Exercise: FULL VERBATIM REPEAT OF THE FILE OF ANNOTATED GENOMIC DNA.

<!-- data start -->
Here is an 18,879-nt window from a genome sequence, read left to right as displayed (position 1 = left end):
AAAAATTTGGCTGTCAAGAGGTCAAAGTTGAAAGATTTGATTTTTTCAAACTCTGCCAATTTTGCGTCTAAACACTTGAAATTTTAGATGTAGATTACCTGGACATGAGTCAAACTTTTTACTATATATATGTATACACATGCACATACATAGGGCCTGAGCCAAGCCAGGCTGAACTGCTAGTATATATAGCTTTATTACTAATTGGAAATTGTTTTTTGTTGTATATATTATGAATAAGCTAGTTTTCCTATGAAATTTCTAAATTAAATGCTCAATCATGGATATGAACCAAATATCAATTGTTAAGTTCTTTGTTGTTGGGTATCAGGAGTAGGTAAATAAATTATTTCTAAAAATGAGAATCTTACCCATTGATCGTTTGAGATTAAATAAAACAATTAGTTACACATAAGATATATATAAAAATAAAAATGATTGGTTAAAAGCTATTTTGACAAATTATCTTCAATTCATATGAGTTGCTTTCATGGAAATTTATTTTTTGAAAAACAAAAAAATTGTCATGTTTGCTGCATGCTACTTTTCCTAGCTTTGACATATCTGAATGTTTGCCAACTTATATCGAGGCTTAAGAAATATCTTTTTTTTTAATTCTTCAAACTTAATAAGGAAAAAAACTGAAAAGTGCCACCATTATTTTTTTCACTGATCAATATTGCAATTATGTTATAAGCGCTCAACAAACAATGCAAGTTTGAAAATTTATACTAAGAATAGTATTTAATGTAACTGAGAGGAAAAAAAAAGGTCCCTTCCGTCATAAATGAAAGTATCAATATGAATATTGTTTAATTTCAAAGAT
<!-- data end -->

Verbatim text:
Here is an 18,879-nt window from a genome sequence, read left to right as displayed (position 1 = left end):
AAAAATTTGGCTGTCAAGAGGTCAAAGTTGAAAGATTTGATTTTTTCAAACTCTGCCAATTTTGCGTCTAAACACTTGAAATTTTAGATGTAGATTACCTGGACATGAGTCAAACTTTTTACTATATATATGTATACACATGCACATACATAGGGCCTGAGCCAAGCCAGGCTGAACTGCTAGTATATATAGCTTTATTACTAATTGGAAATTGTTTTTTGTTGTATATATTATGAATAAGCTAGTTTTCCTATGAAATTTCTAAATTAAATGCTCAATCATGGATATGAACCAAATATCAATTGTTAAGTTCTTTGTTGTTGGGTATCAGGAGTAGGTAAATAAATTATTTCTAAAAATGAGAATCTTACCCATTGATCGTTTGAGATTAAATAAAACAATTAGTTACACATAAGATATATATAAAAATAAAAATGATTGGTTAAAAGCTATTTTGACAAATTATCTTCAATTCATATGAGTTGCTTTCATGGAAATTTATTTTTTGAAAAACAAAAAAATTGTCATGTTTGCTGCATGCTACTTTTCCTAGCTTTGACATATCTGAATGTTTGCCAACTTATATCGAGGCTTAAGAAATATCTTTTTTTTTAATTCTTCAAACTTAATAAGGAAAAAAACTGAAAAGTGCCACCATTATTTTTTTCACTGATCAATATTGCAATTATGTTATAAGCGCTCAACAAACAATGCAAGTTTGAAAATTTATACTAAGAATAGTATTTAATGTAACTGAGAGGAAAAAAAAAGGTCCCTTCCGTCATAAATGAAAGTATCAATATGAATATTGTTTAATTTCAAAGAT